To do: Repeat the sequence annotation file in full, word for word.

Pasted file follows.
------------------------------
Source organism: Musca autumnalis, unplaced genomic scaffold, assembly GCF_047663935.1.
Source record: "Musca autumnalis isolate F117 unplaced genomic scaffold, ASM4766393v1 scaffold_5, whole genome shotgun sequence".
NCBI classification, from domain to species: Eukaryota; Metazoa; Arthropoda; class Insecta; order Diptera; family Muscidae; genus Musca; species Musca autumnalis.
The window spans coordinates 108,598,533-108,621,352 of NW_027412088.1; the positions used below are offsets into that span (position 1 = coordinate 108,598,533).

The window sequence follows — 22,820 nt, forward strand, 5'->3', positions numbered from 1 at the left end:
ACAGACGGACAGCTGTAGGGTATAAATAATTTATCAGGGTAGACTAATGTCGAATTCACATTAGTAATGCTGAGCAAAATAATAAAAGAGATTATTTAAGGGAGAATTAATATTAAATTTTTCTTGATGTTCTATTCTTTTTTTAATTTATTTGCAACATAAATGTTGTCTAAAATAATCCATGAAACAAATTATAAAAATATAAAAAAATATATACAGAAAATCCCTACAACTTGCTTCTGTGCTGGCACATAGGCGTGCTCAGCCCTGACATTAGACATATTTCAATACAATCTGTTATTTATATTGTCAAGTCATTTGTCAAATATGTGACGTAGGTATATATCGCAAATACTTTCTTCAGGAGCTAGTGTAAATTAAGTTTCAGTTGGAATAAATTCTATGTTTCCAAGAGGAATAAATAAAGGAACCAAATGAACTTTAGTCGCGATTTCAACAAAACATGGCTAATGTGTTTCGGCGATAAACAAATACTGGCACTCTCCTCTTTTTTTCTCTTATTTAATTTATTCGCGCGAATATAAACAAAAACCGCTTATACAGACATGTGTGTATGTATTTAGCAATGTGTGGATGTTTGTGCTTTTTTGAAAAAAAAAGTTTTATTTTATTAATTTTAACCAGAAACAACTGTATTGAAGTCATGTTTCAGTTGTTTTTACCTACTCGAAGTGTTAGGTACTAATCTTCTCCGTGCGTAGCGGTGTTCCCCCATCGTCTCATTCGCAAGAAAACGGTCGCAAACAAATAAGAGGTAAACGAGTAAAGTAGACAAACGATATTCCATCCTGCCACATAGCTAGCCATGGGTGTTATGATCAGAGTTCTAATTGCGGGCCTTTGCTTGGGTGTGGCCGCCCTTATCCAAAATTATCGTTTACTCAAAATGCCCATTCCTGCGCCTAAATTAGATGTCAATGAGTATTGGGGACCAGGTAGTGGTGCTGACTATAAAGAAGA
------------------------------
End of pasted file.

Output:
Source organism: Musca autumnalis, unplaced genomic scaffold, assembly GCF_047663935.1.
Source record: "Musca autumnalis isolate F117 unplaced genomic scaffold, ASM4766393v1 scaffold_5, whole genome shotgun sequence".
NCBI classification, from domain to species: Eukaryota; Metazoa; Arthropoda; class Insecta; order Diptera; family Muscidae; genus Musca; species Musca autumnalis.
The window spans coordinates 108,598,533-108,621,352 of NW_027412088.1; the positions used below are offsets into that span (position 1 = coordinate 108,598,533).

The window sequence follows — 22,820 nt, forward strand, 5'->3', positions numbered from 1 at the left end:
ACAGACGGACAGCTGTAGGGTATAAATAATTTATCAGGGTAGACTAATGTCGAATTCACATTAGTAATGCTGAGCAAAATAATAAAAGAGATTATTTAAGGGAGAATTAATATTAAATTTTTCTTGATGTTCTATTCTTTTTTTAATTTATTTGCAACATAAATGTTGTCTAAAATAATCCATGAAACAAATTATAAAAATATAAAAAAATATATACAGAAAATCCCTACAACTTGCTTCTGTGCTGGCACATAGGCGTGCTCAGCCCTGACATTAGACATATTTCAATACAATCTGTTATTTATATTGTCAAGTCATTTGTCAAATATGTGACGTAGGTATATATCGCAAATACTTTCTTCAGGAGCTAGTGTAAATTAAGTTTCAGTTGGAATAAATTCTATGTTTCCAAGAGGAATAAATAAAGGAACCAAATGAACTTTAGTCGCGATTTCAACAAAACATGGCTAATGTGTTTCGGCGATAAACAAATACTGGCACTCTCCTCTTTTTTTCTCTTATTTAATTTATTCGCGCGAATATAAACAAAAACCGCTTATACAGACATGTGTGTATGTATTTAGCAATGTGTGGATGTTTGTGCTTTTTTGAAAAAAAAAGTTTTATTTTATTAATTTTAACCAGAAACAACTGTATTGAAGTCATGTTTCAGTTGTTTTTACCTACTCGAAGTGTTAGGTACTAATCTTCTCCGTGCGTAGCGGTGTTCCCCCATCGTCTCATTCGCAAGAAAACGGTCGCAAACAAATAAGAGGTAAACGAGTAAAGTAGACAAACGATATTCCATCCTGCCACATAGCTAGCCATGGGTGTTATGATCAGAGTTCTAATTGCGGGCCTTTGCTTGGGTGTGGCCGCCCTTATCCAAAATTATCGTTTACTCAAAATGCCCATTCCTGCGCCTAAATTAGATGTCAATGAGTATTGGGGACCAGGTAGTGGTGCTGACTATAAAGAAGA